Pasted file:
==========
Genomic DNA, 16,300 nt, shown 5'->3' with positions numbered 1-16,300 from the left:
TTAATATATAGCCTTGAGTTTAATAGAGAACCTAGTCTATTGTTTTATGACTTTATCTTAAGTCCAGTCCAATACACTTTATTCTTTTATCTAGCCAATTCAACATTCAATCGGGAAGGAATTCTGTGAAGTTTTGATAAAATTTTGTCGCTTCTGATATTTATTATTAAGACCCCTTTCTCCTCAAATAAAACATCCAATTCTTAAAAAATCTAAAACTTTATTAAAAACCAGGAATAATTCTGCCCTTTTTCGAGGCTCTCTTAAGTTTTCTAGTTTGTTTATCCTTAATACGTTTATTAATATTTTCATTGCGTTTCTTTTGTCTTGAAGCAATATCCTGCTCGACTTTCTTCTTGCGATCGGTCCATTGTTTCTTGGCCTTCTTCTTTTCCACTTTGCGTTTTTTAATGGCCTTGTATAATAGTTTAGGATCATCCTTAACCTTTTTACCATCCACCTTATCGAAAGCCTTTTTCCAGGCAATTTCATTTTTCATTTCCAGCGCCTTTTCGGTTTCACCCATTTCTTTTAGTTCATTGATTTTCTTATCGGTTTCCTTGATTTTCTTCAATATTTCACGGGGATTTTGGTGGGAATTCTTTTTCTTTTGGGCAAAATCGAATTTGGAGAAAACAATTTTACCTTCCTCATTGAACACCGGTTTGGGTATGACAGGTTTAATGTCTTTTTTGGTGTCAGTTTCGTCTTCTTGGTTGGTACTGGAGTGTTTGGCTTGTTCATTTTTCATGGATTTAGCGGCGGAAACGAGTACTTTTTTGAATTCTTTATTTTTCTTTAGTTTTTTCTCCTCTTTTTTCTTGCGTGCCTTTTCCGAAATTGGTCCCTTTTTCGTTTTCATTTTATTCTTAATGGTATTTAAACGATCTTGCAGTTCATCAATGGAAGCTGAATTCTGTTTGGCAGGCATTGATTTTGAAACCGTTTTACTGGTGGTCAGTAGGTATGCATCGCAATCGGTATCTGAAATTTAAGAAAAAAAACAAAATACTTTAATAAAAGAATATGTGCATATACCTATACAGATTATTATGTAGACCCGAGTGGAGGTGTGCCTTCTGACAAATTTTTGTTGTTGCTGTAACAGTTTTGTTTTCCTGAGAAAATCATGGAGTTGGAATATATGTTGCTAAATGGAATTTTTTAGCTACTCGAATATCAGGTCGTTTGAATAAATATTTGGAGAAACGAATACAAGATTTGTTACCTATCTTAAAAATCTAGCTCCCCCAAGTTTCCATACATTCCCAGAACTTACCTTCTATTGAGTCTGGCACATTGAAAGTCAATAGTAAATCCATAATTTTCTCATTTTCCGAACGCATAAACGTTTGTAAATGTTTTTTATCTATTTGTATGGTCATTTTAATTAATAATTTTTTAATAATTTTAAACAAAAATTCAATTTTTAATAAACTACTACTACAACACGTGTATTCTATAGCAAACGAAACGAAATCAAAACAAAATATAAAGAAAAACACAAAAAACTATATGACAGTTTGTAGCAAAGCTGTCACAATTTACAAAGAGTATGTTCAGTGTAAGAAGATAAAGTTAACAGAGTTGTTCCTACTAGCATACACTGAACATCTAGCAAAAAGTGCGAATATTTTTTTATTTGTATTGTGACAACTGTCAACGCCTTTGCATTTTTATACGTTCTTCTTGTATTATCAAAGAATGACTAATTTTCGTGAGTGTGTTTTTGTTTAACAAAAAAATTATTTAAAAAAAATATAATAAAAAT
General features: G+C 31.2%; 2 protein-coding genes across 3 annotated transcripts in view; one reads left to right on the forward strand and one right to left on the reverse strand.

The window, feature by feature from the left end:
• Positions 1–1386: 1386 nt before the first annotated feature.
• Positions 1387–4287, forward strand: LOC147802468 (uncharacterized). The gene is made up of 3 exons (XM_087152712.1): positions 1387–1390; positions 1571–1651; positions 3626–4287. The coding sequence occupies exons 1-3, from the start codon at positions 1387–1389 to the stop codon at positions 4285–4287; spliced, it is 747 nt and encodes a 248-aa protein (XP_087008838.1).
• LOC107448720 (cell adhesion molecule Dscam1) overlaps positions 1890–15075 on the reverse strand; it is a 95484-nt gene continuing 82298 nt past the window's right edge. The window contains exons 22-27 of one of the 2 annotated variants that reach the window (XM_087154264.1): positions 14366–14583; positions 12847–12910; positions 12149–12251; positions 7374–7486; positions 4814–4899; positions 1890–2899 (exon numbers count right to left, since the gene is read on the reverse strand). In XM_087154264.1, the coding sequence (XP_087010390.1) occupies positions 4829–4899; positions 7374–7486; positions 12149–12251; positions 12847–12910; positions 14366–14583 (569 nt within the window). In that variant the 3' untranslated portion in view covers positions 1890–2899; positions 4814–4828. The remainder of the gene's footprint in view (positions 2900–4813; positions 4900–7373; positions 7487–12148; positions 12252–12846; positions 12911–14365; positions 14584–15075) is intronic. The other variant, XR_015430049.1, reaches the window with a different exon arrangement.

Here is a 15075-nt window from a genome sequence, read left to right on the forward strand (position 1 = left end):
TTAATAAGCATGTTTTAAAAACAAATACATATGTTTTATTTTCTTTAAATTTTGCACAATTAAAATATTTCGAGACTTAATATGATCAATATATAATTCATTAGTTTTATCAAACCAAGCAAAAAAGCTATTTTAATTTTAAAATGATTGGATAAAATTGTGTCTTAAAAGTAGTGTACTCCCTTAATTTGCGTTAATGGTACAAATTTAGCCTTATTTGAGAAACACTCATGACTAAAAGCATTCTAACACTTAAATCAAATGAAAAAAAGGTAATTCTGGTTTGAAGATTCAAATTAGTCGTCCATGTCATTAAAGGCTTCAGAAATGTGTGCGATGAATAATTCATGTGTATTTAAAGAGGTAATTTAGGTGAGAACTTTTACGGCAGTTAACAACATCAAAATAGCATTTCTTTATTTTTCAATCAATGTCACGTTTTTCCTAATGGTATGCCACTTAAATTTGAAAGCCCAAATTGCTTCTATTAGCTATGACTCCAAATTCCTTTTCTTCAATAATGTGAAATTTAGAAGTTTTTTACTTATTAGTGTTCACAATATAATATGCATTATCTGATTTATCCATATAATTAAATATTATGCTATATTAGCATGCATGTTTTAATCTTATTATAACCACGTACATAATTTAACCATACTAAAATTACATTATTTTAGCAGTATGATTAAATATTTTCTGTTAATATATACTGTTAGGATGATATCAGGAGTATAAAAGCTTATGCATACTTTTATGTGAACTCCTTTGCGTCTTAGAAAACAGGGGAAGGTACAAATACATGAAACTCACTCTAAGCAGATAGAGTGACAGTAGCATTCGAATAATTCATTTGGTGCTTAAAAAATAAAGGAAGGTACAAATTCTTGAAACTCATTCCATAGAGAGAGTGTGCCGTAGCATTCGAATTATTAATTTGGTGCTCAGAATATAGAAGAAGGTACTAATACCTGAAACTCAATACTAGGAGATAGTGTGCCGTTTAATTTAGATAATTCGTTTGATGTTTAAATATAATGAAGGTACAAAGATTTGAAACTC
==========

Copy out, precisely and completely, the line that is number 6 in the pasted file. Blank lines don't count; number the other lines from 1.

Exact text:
• Positions 1387–4287, forward strand: LOC147802468 (uncharacterized). The gene is made up of 3 exons (XM_087152712.1): positions 1387–1390; positions 1571–1651; positions 3626–4287. The coding sequence occupies exons 1-3, from the start codon at positions 1387–1389 to the stop codon at positions 4285–4287; spliced, it is 747 nt and encodes a 248-aa protein (XP_087008838.1).